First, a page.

September 23, 2004 8:38 PM
Latex is a god send. Our lab reports usually consist of more code than anything else. To some of my fellow students, report creation involves a repetitive session involving Open, Copy and Paste. Some run cat *.c > out and then spend a lot of time adding headings, comments etc. and editing it to make it presentable. But latex and a little bit of elisp lets me automate this every single time.

Nothing fancy, really. The verbatim package lets me include the contents of any ascii file. Well, using the built in input and verbatim commands can also do the trick. The listing of files (and associated metadata like headings, summary) in a directory is generated by my code archives generator with a slight modification. Instead of outputting html, it outputs latex code.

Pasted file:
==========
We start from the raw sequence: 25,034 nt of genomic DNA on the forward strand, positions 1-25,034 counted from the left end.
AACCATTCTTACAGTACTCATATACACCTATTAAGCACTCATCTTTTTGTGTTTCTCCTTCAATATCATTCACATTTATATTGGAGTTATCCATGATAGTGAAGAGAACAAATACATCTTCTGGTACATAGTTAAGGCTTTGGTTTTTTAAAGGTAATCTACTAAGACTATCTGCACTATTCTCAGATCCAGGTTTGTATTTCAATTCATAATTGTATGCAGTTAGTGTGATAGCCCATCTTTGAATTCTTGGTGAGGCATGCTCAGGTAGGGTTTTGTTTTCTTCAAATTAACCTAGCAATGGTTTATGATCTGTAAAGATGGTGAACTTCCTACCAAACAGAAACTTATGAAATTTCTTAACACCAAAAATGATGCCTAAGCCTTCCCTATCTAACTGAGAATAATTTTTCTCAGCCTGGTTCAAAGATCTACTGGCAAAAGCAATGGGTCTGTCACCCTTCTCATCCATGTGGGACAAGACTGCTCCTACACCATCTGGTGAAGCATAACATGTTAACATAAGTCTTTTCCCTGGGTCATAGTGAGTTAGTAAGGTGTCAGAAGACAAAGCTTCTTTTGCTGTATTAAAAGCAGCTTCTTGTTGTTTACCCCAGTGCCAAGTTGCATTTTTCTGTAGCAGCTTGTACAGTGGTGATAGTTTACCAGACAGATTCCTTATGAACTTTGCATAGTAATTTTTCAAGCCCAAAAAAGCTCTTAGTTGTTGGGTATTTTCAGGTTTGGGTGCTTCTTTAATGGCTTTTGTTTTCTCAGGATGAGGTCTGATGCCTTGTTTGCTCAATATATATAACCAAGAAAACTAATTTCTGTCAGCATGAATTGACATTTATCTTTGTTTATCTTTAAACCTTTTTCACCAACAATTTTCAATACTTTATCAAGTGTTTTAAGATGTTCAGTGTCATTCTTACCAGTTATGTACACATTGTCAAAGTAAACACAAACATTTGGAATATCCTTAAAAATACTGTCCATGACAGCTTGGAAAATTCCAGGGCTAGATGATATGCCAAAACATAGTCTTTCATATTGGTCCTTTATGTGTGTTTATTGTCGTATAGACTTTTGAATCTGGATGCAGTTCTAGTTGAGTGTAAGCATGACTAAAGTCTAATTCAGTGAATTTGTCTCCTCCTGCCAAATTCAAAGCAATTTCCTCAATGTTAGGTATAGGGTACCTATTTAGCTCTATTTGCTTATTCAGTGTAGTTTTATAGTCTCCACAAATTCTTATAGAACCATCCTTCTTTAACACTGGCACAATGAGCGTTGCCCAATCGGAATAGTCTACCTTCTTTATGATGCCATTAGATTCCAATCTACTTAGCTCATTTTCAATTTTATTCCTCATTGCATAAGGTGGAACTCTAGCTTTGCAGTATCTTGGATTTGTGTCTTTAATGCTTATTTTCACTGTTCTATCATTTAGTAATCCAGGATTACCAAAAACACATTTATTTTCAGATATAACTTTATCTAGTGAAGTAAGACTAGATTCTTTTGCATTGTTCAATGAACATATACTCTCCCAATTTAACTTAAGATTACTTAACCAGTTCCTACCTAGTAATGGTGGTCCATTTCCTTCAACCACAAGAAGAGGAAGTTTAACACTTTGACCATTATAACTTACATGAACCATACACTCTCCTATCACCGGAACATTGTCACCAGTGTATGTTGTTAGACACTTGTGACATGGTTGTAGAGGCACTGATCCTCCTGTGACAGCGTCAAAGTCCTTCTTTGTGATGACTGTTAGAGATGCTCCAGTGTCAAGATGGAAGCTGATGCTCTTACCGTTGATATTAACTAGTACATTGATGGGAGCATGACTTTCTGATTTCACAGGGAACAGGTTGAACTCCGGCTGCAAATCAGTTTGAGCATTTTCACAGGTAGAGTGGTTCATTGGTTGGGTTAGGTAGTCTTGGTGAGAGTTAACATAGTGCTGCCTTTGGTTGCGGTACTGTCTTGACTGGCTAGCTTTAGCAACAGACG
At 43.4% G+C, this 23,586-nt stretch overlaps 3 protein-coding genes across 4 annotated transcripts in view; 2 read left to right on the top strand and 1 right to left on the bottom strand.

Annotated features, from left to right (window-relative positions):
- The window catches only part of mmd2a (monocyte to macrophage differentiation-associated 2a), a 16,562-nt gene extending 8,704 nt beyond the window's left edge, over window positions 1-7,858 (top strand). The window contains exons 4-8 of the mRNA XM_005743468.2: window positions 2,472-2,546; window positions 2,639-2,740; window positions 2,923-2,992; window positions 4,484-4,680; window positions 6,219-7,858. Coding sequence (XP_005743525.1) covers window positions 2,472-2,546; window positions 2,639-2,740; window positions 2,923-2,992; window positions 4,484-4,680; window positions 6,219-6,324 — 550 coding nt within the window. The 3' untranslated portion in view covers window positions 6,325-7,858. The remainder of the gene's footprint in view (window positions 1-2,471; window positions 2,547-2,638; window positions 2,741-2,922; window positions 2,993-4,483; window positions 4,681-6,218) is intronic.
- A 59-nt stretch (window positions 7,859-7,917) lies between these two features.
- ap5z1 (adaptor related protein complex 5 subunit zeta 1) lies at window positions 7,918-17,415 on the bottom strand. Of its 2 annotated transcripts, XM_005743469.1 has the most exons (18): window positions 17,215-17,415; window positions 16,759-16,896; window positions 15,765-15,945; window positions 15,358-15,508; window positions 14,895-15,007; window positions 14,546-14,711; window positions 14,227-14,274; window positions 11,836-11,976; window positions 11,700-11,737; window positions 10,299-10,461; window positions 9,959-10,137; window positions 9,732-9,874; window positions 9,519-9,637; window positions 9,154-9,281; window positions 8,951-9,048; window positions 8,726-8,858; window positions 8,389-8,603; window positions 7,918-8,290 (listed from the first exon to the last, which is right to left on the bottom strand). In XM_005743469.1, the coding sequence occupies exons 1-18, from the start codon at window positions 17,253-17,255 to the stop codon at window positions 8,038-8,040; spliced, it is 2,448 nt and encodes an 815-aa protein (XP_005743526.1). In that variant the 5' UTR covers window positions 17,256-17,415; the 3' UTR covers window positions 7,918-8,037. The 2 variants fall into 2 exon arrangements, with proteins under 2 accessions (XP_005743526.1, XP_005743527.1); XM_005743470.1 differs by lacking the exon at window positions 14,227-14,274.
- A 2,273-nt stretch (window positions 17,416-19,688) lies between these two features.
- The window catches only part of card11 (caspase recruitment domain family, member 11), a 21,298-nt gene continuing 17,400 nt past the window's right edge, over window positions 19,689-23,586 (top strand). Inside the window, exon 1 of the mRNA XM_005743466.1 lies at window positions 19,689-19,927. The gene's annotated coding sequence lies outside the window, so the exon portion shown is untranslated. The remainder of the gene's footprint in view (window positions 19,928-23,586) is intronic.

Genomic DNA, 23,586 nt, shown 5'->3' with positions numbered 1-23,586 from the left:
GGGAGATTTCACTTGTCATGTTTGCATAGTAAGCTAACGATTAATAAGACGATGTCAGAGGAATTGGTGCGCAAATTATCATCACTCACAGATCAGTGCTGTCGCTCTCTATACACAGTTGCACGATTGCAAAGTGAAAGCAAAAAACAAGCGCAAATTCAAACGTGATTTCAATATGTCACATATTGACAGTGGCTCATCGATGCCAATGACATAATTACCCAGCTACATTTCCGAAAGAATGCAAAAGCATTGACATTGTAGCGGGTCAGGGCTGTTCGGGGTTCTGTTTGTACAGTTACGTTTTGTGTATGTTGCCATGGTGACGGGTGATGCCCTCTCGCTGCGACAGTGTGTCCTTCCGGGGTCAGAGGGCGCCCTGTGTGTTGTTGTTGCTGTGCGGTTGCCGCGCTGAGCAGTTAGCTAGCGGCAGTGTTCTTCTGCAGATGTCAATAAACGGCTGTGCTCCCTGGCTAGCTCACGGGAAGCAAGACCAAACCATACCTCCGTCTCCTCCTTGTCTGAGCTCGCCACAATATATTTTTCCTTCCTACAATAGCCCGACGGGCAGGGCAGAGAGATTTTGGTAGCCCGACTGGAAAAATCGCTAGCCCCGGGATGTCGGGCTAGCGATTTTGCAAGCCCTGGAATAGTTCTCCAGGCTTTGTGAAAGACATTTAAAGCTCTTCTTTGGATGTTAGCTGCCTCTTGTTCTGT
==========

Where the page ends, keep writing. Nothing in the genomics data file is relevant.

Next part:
Here's a sample Latex file:

\documentclass[a4paper,11pt,notitlepage]{article}
\usepackage{verbatim}
\newcommand{\cfile}[2]{
\setcounter{page}{1}
\section{#1}
\verbatiminput{#2}
\subsection{Summary}
\verbatiminput{#2.txt}
\subsection{Output}
\verbatiminput{#2.out}
\clearpage
}
\begin{document}
\cfile{Quicksort}{/home/anirudh/s4/qsort.c}
\cfile{Mergesort}{/home/anirudh/s4/msort.c}
% .... imagine lots more (Lots!)
\cfile{Dijkstra's Shortest Path}{/home/anirudh/s4/dijsp.c}
\end{document}


C-c C-c RET in AucTex mode and 53 pages are ready for presentation in no time. Watch out for overfull \hbox warnings though.